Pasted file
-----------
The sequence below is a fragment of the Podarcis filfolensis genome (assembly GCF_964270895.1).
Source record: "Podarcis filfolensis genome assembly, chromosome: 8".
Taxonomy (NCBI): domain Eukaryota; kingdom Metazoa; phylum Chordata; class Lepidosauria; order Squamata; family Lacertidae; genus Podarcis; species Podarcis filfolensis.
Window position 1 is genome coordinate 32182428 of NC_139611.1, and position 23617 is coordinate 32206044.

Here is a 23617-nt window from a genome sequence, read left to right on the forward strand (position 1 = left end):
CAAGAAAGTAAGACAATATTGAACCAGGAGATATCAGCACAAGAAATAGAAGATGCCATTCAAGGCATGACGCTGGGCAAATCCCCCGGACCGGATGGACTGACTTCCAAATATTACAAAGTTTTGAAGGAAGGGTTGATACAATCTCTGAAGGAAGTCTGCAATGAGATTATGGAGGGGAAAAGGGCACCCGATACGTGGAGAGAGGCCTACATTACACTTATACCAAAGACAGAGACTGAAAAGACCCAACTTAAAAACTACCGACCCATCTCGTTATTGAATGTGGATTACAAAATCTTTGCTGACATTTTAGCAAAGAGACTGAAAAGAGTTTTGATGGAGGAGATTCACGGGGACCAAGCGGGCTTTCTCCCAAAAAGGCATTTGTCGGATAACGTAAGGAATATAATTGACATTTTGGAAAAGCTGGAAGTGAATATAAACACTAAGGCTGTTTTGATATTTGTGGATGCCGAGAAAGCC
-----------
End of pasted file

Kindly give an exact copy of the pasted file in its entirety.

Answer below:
The sequence below is a fragment of the Podarcis filfolensis genome (assembly GCF_964270895.1).
Source record: "Podarcis filfolensis genome assembly, chromosome: 8".
Taxonomy (NCBI): domain Eukaryota; kingdom Metazoa; phylum Chordata; class Lepidosauria; order Squamata; family Lacertidae; genus Podarcis; species Podarcis filfolensis.
Window position 1 is genome coordinate 32182428 of NC_139611.1, and position 23617 is coordinate 32206044.

Here is a 23617-nt window from a genome sequence, read left to right on the forward strand (position 1 = left end):
CAAGAAAGTAAGACAATATTGAACCAGGAGATATCAGCACAAGAAATAGAAGATGCCATTCAAGGCATGACGCTGGGCAAATCCCCCGGACCGGATGGACTGACTTCCAAATATTACAAAGTTTTGAAGGAAGGGTTGATACAATCTCTGAAGGAAGTCTGCAATGAGATTATGGAGGGGAAAAGGGCACCCGATACGTGGAGAGAGGCCTACATTACACTTATACCAAAGACAGAGACTGAAAAGACCCAACTTAAAAACTACCGACCCATCTCGTTATTGAATGTGGATTACAAAATCTTTGCTGACATTTTAGCAAAGAGACTGAAAAGAGTTTTGATGGAGGAGATTCACGGGGACCAAGCGGGCTTTCTCCCAAAAAGGCATTTGTCGGATAACGTAAGGAATATAATTGACATTTTGGAAAAGCTGGAAGTGAATATAAACACTAAGGCTGTTTTGATATTTGTGGATGCCGAGAAAGCC